Fines of SG$6,000 imposed on National Healthcare Group for Data Breach

Fines of SG$6,000 imposed on National Healthcare Group for Data Breach

SG$6,000 (approximately $4,452) for the disclosure of sensitive information from 129 general practitioners was fined by the National Health Group (NHG), a group of public hospitals and polyclinics. After a practitioner found an error and the organization was notified, the problem became obvious. The incident took place on 7 February 2018, and NHG immediately resolved the cause of the incident. Full names, pictures, contact details, NRIC numbers, e-mail addresses and clinic addresses were all included in the information displayed.

The Singapore Public Privacy Authority, personal data of general practitioners, NHG partner doctors and the five members of the general public were reported online, according to the Personal Data Protection Board (PDPC) CNA.

PDPC argued that NHG did not make reasonable data security safeguards and thus contravened the Personal Data Protection Act. It stressed that NHG failed in its network systems to correct known vulnerabilities that permit unauthorized access to information that is sensitive.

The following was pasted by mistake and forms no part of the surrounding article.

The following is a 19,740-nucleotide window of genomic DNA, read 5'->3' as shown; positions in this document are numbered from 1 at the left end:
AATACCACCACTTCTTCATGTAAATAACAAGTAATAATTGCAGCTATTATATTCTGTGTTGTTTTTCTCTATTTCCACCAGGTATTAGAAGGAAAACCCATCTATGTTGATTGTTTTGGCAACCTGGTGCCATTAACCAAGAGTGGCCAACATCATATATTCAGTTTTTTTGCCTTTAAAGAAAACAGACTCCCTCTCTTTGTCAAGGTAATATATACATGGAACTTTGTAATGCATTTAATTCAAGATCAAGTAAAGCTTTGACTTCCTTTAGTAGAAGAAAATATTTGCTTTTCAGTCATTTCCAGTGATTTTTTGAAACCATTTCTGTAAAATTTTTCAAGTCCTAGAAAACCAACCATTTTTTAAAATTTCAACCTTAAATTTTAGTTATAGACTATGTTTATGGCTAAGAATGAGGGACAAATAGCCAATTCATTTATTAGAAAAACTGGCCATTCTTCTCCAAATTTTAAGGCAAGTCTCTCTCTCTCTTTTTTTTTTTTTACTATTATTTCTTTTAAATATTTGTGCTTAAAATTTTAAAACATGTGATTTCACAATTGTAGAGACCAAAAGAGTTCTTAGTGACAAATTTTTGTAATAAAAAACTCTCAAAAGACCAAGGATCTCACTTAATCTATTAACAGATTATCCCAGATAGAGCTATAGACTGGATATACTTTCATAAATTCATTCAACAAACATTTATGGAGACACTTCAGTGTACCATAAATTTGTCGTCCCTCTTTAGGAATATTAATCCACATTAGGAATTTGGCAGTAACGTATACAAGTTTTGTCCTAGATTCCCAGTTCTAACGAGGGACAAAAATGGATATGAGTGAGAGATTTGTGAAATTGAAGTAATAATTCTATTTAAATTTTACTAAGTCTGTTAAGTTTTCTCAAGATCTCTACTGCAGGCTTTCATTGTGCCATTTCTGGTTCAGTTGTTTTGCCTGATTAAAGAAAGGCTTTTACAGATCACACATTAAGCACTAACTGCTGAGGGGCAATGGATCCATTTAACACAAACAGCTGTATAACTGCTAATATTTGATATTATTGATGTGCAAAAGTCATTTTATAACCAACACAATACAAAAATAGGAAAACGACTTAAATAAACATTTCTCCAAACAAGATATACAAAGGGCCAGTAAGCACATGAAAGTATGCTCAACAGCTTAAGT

PDPC fined its PC Vendor Choice Gift $4,000 last year for distributing 426 National Servicemen’s personal information. The Commission stated that the violation of paragraph24 of the Personal Data Protection Act by Option Gift has been discovered, exposing sensitive data.

The data affected included information such as login ID, e-mail addresses and delivery addresses of NSmen from the Singapore Armed Forces (SAF) and Home Team mobile. The problem arose because of a technological error in the Unique Rewards, an online portal operated by choice donation, which enables the Ministry of Defense (MINDEF) and Ministry of Interior to redeem credit for service-related rewards. The PDPC stated that Option Gift could not perform sufficient testing before the program script was deployed.PDPC alleged NHG had not provided adequate protections for data security, thus violating the Personal Data Protection Act.